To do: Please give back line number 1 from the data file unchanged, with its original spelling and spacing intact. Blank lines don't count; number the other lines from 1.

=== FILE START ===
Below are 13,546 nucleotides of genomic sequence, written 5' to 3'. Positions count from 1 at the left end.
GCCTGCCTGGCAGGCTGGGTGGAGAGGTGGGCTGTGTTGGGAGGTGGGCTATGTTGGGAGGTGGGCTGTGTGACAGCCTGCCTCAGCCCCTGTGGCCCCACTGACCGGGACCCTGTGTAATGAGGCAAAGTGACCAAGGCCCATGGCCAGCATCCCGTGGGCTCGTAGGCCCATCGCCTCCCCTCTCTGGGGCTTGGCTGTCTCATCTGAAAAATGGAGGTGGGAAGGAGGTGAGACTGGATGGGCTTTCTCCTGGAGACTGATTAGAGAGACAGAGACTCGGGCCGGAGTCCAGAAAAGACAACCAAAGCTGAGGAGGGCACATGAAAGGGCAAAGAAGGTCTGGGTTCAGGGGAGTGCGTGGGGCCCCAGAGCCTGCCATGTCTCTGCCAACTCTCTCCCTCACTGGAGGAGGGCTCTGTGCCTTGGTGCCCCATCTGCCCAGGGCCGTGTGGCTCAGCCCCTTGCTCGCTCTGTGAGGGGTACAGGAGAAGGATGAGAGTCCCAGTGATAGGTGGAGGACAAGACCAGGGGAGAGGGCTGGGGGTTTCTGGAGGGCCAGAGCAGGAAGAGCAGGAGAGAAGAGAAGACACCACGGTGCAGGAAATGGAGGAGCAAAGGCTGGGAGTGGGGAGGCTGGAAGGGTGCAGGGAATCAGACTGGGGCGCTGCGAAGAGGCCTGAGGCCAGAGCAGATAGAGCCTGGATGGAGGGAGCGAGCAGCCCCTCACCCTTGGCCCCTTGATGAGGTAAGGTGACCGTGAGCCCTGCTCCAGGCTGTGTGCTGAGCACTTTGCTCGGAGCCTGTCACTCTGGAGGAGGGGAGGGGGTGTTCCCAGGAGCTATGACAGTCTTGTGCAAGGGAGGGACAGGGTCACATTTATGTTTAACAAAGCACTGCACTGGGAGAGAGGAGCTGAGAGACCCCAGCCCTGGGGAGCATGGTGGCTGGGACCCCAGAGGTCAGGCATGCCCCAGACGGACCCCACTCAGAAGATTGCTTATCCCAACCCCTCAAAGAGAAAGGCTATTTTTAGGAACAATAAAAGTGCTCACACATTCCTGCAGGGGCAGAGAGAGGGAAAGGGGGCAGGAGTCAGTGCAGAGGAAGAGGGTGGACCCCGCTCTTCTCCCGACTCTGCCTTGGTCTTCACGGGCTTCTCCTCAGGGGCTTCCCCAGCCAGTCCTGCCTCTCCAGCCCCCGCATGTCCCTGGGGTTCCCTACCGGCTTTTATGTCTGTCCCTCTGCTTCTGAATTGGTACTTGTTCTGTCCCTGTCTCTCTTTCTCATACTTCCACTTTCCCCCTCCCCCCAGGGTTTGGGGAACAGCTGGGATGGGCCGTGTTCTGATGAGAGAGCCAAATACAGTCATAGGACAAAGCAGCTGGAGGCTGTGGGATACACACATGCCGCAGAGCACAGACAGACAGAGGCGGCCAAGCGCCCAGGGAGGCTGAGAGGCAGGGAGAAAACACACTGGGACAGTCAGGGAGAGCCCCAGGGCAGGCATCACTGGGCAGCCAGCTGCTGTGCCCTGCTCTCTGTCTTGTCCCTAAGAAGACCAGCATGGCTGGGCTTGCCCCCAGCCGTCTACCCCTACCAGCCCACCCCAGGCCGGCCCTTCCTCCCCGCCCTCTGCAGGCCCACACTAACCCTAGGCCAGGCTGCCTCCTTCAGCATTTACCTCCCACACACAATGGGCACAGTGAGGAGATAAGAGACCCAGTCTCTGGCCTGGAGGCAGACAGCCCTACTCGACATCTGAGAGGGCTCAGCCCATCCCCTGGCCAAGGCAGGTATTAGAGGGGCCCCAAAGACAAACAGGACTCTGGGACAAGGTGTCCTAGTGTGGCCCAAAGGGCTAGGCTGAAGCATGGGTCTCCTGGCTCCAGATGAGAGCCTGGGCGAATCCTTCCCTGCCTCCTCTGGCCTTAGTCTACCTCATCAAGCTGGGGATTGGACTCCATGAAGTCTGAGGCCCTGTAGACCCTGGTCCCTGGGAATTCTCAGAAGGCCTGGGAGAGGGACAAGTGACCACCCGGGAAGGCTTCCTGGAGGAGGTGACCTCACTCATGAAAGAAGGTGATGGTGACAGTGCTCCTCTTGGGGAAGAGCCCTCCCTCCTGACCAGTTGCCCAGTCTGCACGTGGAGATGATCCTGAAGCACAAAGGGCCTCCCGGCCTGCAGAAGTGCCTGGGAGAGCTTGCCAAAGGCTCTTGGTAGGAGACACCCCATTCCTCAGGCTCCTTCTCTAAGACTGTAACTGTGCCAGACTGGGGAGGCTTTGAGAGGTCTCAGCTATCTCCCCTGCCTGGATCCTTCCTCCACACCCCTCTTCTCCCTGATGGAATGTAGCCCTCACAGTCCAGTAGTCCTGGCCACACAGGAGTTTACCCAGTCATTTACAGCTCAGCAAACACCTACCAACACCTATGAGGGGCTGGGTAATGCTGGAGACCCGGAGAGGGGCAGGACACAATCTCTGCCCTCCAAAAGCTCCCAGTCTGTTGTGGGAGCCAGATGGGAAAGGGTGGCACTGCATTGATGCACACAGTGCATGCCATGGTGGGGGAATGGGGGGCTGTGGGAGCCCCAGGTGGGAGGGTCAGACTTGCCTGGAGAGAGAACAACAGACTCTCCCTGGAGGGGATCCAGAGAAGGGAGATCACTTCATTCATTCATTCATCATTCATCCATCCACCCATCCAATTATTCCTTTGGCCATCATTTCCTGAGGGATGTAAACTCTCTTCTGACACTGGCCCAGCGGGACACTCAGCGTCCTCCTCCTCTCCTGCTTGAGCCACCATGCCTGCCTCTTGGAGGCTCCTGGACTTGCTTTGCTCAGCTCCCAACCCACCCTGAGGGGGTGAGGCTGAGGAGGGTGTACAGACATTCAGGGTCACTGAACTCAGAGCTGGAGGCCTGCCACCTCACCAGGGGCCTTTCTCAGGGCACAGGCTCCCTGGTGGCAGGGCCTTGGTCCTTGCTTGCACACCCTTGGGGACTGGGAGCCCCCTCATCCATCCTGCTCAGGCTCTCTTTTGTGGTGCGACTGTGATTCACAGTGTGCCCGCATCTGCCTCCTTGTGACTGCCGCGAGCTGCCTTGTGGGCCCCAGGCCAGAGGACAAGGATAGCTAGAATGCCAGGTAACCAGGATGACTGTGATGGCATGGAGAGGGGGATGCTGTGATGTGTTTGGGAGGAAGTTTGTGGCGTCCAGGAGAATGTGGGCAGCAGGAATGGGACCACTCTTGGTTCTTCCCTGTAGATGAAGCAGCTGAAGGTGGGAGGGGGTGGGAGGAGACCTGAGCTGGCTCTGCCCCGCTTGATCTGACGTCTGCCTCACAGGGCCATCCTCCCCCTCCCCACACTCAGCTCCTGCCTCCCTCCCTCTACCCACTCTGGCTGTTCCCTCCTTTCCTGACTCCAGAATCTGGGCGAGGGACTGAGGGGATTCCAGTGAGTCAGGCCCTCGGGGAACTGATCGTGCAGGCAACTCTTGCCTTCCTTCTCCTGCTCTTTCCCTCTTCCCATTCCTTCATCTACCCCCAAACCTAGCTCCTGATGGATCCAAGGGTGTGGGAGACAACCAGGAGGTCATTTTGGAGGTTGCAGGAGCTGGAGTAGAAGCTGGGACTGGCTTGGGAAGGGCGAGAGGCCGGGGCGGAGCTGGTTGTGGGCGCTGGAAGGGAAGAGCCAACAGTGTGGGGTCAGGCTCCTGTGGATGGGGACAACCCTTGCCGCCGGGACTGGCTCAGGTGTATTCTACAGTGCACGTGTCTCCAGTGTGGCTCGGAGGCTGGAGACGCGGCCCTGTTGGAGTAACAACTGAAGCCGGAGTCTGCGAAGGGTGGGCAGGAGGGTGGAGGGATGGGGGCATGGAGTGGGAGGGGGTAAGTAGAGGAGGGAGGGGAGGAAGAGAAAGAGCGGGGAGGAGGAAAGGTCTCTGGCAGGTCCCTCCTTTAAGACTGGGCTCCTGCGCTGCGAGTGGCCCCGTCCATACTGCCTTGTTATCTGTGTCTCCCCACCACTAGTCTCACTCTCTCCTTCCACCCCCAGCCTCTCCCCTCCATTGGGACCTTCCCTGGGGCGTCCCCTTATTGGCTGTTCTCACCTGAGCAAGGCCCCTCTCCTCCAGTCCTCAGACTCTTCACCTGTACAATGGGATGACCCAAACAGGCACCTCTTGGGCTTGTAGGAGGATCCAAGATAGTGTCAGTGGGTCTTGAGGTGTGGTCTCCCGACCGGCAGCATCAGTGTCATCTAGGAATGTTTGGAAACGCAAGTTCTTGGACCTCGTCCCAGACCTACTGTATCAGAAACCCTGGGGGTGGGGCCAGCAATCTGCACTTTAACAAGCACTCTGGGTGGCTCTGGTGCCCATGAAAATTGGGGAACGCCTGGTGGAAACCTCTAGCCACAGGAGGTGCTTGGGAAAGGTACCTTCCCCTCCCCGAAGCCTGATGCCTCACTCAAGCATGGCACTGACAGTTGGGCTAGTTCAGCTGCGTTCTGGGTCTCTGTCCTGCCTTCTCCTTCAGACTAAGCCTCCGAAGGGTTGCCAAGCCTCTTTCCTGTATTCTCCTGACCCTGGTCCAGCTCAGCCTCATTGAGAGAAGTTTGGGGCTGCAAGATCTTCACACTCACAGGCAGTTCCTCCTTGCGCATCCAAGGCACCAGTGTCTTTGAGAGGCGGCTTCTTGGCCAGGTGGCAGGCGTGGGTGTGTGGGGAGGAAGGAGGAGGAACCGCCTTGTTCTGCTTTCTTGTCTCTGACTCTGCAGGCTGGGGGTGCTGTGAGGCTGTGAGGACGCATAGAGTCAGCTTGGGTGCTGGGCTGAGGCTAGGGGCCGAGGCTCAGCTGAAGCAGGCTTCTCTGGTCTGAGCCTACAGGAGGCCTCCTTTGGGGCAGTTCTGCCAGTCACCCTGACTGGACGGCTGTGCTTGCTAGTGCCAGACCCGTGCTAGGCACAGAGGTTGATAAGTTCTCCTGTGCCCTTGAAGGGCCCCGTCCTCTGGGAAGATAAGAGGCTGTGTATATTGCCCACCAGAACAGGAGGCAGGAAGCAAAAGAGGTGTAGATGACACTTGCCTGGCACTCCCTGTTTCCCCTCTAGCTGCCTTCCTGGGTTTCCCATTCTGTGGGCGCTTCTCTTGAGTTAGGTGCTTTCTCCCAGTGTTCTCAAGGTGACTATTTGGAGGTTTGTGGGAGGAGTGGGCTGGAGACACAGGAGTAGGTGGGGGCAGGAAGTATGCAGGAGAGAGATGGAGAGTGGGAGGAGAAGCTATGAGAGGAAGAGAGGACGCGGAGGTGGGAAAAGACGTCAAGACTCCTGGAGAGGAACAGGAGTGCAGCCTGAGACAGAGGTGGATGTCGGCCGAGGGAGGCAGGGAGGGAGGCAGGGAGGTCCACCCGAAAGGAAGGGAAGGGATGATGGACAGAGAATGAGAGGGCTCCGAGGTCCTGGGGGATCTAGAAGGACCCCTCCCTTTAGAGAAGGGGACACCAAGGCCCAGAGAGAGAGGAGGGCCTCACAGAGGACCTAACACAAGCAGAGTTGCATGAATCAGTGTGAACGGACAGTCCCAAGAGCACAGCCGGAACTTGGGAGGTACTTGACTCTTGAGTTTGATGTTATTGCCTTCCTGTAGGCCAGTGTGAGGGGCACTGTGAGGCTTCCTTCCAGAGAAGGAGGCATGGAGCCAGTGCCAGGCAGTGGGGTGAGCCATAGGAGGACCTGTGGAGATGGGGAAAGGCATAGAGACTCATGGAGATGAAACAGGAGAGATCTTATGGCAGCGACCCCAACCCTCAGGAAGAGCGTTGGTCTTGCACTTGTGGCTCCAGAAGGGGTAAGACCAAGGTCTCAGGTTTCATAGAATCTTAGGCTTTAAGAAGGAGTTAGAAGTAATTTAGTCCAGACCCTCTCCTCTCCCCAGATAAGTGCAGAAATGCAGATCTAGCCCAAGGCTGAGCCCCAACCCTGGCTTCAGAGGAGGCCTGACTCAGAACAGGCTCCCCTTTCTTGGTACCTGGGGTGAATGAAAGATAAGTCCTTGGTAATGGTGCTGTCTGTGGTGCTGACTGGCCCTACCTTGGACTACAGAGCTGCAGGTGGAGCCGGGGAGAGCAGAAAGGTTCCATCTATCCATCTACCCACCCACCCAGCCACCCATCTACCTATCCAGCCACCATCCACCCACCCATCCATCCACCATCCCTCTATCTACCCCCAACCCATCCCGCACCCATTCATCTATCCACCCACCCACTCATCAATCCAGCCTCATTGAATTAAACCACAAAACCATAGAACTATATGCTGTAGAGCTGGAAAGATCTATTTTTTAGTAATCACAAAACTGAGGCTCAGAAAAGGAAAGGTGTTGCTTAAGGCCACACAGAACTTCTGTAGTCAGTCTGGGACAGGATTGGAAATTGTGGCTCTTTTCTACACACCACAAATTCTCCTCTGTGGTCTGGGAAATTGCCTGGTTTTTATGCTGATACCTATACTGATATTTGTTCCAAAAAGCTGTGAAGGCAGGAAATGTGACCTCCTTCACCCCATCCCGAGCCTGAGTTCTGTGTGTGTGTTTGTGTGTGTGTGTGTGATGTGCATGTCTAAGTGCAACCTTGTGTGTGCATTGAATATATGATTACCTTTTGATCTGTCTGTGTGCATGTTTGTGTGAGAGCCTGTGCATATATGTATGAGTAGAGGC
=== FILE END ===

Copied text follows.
Below are 13,546 nucleotides of genomic sequence, written 5' to 3'. Positions count from 1 at the left end.